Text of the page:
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The Globe Tests

Putting career counselors to work

The right professional advice can help job seekers launch a career, or navigate a switch into a new field

By John M Guilfoil
Globe Correspondent / September 14, 2008

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Whether you've just graduated from college or feel stuck in a dead-end job and want to switch careers, ads for career counselors can draw your attention.

The Globe tested three career counselors, looking to see whether the service is worth the money - and it tends to cost a decent amount of it, too.

With the help of Elaine Verelas, a managing partner at the Keystone Partners career management firm and a contributor to the Globe's Job Doc column, we gained some valuable insight to the job search process. We also learned a lot about ourselves along the way.

Verelas recommended three practitioners with whom we consulted: Andrew S. Brown of Career Ventures Consulting Services Inc.; Priscilla Claman, president of Career Strategies Inc.; and Julie E. Miller, the former director of career services at the Boston College Carroll School of Management, who now offers individual career counseling.

When looking for a career counselor, Verelas says, prospective clients should be mindful about what they are looking for and in what area the counselor specializes.

"Do they need someone to help with career exploration or job search implementation?" she asks. "They may need both, but people need to identify which is their primary concern and be willing to ask the people they're considering for potential career counselors what their focus is."

Brown at Career Ventures seems very into helping clients figure out the type of person and worker they are. He comes off as part teacher and part therapist, which makes sense because he's educated in both fields. He can certainly help you figure out what field you might fit into best.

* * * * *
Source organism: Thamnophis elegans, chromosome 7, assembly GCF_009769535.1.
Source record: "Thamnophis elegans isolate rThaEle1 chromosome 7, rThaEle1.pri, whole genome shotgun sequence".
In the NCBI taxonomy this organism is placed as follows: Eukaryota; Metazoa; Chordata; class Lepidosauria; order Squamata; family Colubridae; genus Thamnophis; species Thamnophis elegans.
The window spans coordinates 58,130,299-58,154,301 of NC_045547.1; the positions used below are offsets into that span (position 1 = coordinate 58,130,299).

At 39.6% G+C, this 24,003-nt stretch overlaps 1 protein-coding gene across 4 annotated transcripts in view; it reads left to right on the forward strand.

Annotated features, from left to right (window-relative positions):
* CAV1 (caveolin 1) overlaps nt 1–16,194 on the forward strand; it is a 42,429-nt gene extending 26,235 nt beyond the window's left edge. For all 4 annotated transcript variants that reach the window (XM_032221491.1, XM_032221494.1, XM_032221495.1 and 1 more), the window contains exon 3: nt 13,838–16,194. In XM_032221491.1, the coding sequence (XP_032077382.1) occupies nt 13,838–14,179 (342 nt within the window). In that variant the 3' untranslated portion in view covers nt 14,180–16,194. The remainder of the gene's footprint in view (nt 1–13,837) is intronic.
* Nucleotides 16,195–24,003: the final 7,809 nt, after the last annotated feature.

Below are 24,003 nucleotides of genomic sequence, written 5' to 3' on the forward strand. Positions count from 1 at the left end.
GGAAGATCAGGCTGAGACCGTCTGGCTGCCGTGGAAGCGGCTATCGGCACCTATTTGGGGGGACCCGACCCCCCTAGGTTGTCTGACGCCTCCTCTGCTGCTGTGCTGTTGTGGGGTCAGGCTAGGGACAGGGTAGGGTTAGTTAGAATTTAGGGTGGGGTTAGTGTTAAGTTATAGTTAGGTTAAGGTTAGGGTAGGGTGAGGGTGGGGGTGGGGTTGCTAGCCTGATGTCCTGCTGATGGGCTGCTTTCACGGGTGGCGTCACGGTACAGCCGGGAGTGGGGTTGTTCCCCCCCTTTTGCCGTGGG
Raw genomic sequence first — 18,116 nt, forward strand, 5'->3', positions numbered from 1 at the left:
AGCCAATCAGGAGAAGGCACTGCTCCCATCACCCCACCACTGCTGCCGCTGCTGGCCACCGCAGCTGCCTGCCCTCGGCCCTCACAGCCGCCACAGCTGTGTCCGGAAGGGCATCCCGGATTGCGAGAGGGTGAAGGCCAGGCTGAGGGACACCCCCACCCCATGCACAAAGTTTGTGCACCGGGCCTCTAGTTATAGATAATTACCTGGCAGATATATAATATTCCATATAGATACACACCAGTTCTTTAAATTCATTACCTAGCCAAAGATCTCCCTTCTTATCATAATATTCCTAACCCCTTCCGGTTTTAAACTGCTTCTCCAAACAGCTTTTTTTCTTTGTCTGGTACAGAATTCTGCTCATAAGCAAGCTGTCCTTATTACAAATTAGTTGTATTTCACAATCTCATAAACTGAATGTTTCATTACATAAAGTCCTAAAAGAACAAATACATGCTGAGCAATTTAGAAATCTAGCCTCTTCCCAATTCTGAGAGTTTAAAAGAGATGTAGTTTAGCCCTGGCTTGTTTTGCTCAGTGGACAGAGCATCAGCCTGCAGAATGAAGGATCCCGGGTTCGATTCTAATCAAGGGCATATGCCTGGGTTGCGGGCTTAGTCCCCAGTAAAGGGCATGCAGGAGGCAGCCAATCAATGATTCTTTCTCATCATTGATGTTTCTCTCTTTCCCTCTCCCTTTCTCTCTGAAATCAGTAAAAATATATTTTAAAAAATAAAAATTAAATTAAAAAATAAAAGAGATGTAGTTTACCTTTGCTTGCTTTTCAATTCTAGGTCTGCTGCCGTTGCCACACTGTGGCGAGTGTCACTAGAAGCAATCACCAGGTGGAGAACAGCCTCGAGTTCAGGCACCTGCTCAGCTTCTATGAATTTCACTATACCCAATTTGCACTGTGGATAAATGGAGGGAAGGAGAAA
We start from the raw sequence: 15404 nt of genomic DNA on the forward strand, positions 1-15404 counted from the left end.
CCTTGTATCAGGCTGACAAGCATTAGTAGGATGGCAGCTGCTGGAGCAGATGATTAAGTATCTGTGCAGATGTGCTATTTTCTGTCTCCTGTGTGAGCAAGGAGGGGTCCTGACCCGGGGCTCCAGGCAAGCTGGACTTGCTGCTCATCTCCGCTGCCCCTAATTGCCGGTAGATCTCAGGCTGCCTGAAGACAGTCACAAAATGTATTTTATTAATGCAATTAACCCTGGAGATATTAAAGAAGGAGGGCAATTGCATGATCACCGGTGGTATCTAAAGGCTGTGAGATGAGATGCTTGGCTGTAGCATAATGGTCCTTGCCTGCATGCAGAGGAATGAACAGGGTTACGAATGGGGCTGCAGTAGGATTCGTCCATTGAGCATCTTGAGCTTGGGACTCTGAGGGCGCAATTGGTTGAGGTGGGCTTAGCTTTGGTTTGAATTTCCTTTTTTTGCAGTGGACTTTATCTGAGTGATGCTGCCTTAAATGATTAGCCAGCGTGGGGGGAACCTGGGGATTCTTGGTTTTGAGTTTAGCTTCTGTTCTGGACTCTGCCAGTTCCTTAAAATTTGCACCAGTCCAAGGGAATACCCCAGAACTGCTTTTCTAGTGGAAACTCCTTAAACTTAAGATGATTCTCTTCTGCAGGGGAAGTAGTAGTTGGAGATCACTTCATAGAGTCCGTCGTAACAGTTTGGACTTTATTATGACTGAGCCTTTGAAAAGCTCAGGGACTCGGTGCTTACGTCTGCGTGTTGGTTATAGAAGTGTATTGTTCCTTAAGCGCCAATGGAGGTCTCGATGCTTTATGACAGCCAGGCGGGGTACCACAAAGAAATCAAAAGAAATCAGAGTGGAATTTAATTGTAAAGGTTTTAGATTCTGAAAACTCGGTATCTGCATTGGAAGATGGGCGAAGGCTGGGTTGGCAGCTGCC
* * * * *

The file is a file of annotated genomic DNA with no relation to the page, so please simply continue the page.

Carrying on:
Claman with Career Strategies seemed very interested in how we could take what we have learned and done in school and in our career and best apply that toward our career goals. She also pushed the "be your own boss" angle and offered suggestions on how we can turn our pet project, a Web-based magazine, into something profitable. This was a refreshing change, whereas the other two were very focused on finding a "job." Career Strategies also has another human resources veteran, but we did not meet with her.

Miller was great to talk to. She has clients of all ages and experience levels, but coming out of higher education, she is great for graduating college seniors who may not have a clue about "what's next."

All three offered valuable insight into career planning and job hunting and each had their own specialty. We had a very hard time picking a favorite, but gave Claman a bonus point for encouraging our entrepreneurial spirit.

If you choose a career counselor, be mindful what you are buying. Some counselors may promise to find you a job or offer guaranteed placement, which should raise a red flag, Verelas says.

"This is a really good place to say that people need to know what it is they are buying. If people tell them they're buying a job, then they need to go away," she said. "You can buy a franchise, a [delivery] route, restaurant, business, but you can't buy a job, and anyone who does career counseling that says that you can is not someone you want to be working with."

John Guilfoil can be reached at jguilfoil@globe.com.